Example: People can often see a star in the night sky if they look a little to the side of the star instead of directly at it. Looking to the side utilizes peripheral vision and makes the image of the star fall onto the periphery of the retina, which contains most of the rods.
Cones are cone-shaped cells that can distinguish between different wavelengths of light, allowing people to see in color. Cones don’t work well in dim light, however, which is why people have trouble distinguishing colors at night. The fovea has only cones, but as the distance from the fovea increases, the number of cones decreases.
|Shape||Long and narrow||Cone-shaped|
|Sensitivity to light||High: help people to see in dim light||Low: help people to see in bright light|
|Help color vision||No||Yes|
|Present in fovea||No||Yes|
|Abundant in periphery of retina||Yes||No|
|Allow peripheral vision||Yes||No|
Dark adaptation is the process by which receptor cells sensitize to light, allowing clearer vision in dim light. Light adaptation is the process by which receptor cells desensitize to light, allowing clearer vision in bright light.
Rods and cones connect via synapses to bipolar neurons, which then connect to other neurons called ganglion cells. The axons of all the ganglion cells in the retina come together to make up the optic nerve. The optic nerve connects to the eye at a spot in the retina called the optic disk. The optic disk is also called the blind spot because it has no rods or cones. Any image that falls on the blind spot disappears from view.
Visual information travels from the eye to the brain as follows:
Bipolar and ganglion cells gather and compress information from a large number of rods and cones. The rods and cones that send information to a particular bipolar or ganglion cell make up that cell’s receptive field.
Ganglion cell axons from the inner half of each eye cross over to the opposite half of the brain. This means that each half of the brain receives signals from both eyes. Signals from the eyes’ left sides go to the left side of the brain, and signals from the eyes’ right sides go to the right side of the brain. The diagram below illustrates this process.
After being processed in the thalamus and different areas of the brain, visual signals eventually reach the primary visual cortex in the occipital lobe of the brain’s cerebrum. In the 1960s, David Hubel and Torsten Wiesel demonstrated that highly specialized cells called feature detectors respond to these visual signals in the primary visual cortex. Feature detectors are neurons that respond to specific features of the environment, such as lines and edges.
From the visual cortex, visual signals often travel on to other parts of the brain, where more processing occurs. Cells deeper down the visual processing pathway are even more specialized than those in the visual cortex. Psychologists theorize that perception occurs when a large number of neurons in different parts of the brain activate. These neurons may respond to various features of the perceived object such as edges, angles, shapes, movement, brightness, and texture.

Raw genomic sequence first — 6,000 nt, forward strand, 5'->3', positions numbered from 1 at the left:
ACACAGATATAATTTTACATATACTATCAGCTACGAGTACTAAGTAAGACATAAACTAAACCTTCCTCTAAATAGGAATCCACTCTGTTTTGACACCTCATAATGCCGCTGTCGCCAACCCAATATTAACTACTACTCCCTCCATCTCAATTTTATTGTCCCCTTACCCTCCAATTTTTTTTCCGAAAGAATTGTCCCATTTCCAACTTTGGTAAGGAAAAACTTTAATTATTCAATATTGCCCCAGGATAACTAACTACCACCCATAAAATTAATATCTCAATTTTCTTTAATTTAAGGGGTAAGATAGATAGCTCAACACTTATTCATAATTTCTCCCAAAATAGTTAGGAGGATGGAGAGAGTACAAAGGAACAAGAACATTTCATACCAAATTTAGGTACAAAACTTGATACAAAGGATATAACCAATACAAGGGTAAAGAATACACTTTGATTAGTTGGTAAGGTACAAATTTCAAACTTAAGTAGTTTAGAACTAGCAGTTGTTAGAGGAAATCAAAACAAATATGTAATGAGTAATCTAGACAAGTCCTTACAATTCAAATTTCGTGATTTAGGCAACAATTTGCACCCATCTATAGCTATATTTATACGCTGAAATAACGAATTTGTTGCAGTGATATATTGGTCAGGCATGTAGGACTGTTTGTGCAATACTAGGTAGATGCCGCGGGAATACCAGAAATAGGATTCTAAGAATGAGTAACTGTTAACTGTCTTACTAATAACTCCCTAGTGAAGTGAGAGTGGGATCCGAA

Objects in the world seem to be brightly colored, but they actually have no color at all. Red cars, green leaves, and blue sweaters certainly exist—but their color is a psychological experience. Objects only produce or reflect light of different wavelengths and amplitudes. Our eyes and brains then convert this light information to experiences of color. Color vision happens because of two different processes, which occur in sequence:
These two theories are explained below.
Thomas Young and Hermann von Helmholtz proposed the trichromatic theory, or Young-Helmholtz theory. This theory states that the retina contains three types of cones, which respond to light of three different wavelengths, corresponding to red, green, or blue. Activation of these cones in different combinations and to different degrees results in the perception of other colors.
The trichromatic theory also accounts for color blindness, a hereditary condition that affects a person’s ability to distinguish between colors. Most color-blind people are dichromats, which means they are sensitive to only two of the three wavelengths of light. Dichromats are usually insensitive either to red or green, but sometimes they cannot see blue.
Ewald Hering proposed the opponent process theory. According to this theory, the visual system has receptors that react in opposite ways to three pairs of colors. The three pairs of colors are red versus green, blue versus yellow, and black versus white. Some receptors are activated by wavelengths corresponding to red light and are turned off by wavelengths corresponding to green light. Other receptors are activated by yellow light and turned off by blue light. Still others respond oppositely to black and white.
Opponent process theory explains why most people perceive four primary colors: red, green, blue, and yellow. If trichromatic theory alone fully explained color vision, people would perceive only three primary colors, and all other colors would be combinations of these three colors. However, most people think of yellow as primary rather than as a mixture of colors.
Opponent process theory also accounts for complementary or negative afterimages. Afterimages are colors perceived after other, complementary colors are removed.
Example: If Jack stares at a picture of a red square, wavelengths corresponding to red will activate the matching receptors in his visual system. For the sake of simplicity, these matching receptors can be referred to as red receptors. Anything that makes red receptors increase firing will be seen as red, so Jack will see the square as red. Anything that decreases the firing of red receptors will be seen as green. If Jack stares at the square for a while, the red receptors will get tired out and start to fire less. Then if he looks at a blank white sheet of paper, he will see a green square. The decreased firing of the red receptors produces an experience of a green afterimage.